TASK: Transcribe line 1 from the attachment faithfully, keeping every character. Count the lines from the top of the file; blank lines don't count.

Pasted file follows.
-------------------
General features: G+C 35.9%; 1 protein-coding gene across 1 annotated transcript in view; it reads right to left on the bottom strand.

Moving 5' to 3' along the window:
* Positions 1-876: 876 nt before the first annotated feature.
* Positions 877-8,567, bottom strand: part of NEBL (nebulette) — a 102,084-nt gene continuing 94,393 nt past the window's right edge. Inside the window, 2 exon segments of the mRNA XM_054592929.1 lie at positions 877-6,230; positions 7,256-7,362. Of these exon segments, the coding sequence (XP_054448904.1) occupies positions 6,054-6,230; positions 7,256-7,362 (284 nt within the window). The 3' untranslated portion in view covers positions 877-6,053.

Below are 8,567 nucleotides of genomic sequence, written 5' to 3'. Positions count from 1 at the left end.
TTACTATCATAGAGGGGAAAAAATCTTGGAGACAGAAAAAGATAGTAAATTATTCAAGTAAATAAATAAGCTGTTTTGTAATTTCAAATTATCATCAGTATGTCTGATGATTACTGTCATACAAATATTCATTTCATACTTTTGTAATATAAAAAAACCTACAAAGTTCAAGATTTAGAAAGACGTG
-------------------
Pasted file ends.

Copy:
General features: G+C 35.9%; 1 protein-coding gene across 1 annotated transcript in view; it reads right to left on the bottom strand.